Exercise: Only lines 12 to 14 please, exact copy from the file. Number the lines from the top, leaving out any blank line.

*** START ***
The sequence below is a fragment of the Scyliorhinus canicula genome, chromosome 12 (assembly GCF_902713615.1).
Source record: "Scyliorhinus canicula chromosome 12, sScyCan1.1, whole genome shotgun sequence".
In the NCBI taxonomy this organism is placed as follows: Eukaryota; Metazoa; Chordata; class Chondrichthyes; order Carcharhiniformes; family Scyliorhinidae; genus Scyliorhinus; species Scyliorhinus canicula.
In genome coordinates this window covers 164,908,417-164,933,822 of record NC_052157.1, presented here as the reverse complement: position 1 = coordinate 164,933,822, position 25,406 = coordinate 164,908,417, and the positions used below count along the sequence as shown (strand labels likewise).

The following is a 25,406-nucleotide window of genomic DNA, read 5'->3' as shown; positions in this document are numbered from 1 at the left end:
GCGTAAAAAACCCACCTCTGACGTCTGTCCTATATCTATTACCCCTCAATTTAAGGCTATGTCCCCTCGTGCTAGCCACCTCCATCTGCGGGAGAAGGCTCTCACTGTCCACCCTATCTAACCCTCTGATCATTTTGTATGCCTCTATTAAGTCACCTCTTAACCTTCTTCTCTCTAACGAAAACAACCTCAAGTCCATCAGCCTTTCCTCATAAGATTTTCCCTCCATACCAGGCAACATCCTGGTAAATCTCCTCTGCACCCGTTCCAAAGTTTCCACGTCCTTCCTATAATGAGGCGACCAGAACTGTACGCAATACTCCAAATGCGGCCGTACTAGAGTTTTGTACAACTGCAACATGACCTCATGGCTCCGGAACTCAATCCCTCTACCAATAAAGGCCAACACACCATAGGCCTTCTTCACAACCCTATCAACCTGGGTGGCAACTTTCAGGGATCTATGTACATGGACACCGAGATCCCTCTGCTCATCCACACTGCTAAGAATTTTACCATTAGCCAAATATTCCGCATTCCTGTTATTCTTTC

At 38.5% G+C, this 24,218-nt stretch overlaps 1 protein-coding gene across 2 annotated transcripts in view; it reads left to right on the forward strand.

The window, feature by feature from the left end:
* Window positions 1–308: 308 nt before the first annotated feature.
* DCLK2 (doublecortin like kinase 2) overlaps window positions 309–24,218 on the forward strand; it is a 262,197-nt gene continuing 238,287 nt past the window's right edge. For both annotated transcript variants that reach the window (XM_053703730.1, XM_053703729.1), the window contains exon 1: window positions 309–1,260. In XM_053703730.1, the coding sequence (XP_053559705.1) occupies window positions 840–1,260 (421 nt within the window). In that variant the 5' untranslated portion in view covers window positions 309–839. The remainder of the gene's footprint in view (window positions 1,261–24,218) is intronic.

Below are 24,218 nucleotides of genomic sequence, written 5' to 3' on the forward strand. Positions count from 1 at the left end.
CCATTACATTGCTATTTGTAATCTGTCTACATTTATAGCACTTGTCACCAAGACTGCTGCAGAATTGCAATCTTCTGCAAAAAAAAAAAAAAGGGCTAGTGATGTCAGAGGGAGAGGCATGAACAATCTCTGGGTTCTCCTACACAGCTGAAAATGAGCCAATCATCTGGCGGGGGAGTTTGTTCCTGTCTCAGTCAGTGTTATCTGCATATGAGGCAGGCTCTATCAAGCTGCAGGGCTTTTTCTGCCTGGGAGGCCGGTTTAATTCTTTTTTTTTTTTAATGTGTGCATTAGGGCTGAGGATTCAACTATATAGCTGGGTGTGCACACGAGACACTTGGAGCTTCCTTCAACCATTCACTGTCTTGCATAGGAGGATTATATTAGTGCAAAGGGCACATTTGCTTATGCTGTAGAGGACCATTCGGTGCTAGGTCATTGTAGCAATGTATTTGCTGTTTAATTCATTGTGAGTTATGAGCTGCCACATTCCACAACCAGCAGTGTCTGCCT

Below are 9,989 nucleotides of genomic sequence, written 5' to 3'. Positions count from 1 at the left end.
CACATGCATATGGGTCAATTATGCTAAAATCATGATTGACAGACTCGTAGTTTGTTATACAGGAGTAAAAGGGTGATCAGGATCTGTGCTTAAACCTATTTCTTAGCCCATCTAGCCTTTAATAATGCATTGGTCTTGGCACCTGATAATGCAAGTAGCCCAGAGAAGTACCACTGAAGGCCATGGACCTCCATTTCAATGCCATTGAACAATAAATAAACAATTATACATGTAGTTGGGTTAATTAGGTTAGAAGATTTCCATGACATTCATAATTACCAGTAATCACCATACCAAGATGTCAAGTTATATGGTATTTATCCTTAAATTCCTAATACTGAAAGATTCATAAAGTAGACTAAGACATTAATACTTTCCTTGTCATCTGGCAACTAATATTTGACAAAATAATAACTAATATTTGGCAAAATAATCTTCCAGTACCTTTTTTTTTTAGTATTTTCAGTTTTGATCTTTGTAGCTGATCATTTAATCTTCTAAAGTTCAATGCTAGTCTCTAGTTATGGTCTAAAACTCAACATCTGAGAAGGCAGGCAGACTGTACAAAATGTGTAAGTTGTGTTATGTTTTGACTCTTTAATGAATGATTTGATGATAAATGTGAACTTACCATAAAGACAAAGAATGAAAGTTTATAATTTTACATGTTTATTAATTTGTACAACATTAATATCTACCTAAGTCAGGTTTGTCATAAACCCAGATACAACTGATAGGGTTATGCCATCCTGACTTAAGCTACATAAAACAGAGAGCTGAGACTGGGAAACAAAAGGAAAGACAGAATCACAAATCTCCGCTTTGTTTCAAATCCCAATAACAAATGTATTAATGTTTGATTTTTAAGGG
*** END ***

CCATTACATTGCTATTTGTAATCTGTCTACATTTATAGCACTTGTCACCAAGACTGCTGCAGAATTGCAATCTTCTGCAAAAAAAAAAAAAAGGGCTAGTGATGTCAGAGGGAGAGGCATGAACAATCTCTGGGTTCTCCTACACAGCTGAAAATGAGCCAATCATCTGGCGGGGGAGTTTGTTCCTGTCTCAGTCAGTGTTATCTGCATATGAGGCAGGCTCTATCAAGCTGCAGGGCTTTTTCTGCCTGGGAGGCCGGTTTAATTCTTTTTTTTTTTTAATGTGTGCATTAGGGCTGAGGATTCAACTATATAGCTGGGTGTGCACACGAGACACTTGGAGCTTCCTTCAACCATTCACTGTCTTGCATAGGAGGATTATATTAGTGCAAAGGGCACATTTGCTTATGCTGTAGAGGACCATTCGGTGCTAGGTCATTGTAGCAATGTATTTGCTGTTTAATTCATTGTGAGTTATGAGCTGCCACATTCCACAACCAGCAGTGTCTGCCT

Below are 9,989 nucleotides of genomic sequence, written 5' to 3'. Positions count from 1 at the left end.
CACATGCATATGGGTCAATTATGCTAAAATCATGATTGACAGACTCGTAGTTTGTTATACAGGAGTAAAAGGGTGATCAGGATCTGTGCTTAAACCTATTTCTTAGCCCATCTAGCCTTTAATAATGCATTGGTCTTGGCACCTGATAATGCAAGTAGCCCAGAGAAGTACCACTGAAGGCCATGGACCTCCATTTCAATGCCATTGAACAATAAATAAACAATTATACATGTAGTTGGGTTAATTAGGTTAGAAGATTTCCATGACATTCATAATTACCAGTAATCACCATACCAAGATGTCAAGTTATATGGTATTTATCCTTAAATTCCTAATACTGAAAGATTCATAAAGTAGACTAAGACATTAATACTTTCCTTGTCATCTGGCAACTAATATTTGACAAAATAATAACTAATATTTGGCAAAATAATCTTCCAGTACCTTTTTTTTTTAGTATTTTCAGTTTTGATCTTTGTAGCTGATCATTTAATCTTCTAAAGTTCAATGCTAGTCTCTAGTTATGGTCTAAAACTCAACATCTGAGAAGGCAGGCAGACTGTACAAAATGTGTAAGTTGTGTTATGTTTTGACTCTTTAATGAATGATTTGATGATAAATGTGAACTTACCATAAAGACAAAGAATGAAAGTTTATAATTTTACATGTTTATTAATTTGTACAACATTAATATCTACCTAAGTCAGGTTTGTCATAAACCCAGATACAACTGATAGGGTTATGCCATCCTGACTTAAGCTACATAAAACAGAGAGCTGAGACTGGGAAACAAAAGGAAAGACAGAATCACAAATCTCCGCTTTGTTTCAAATCCCAATAACAAATGTATTAATGTTTGATTTTTAAGGG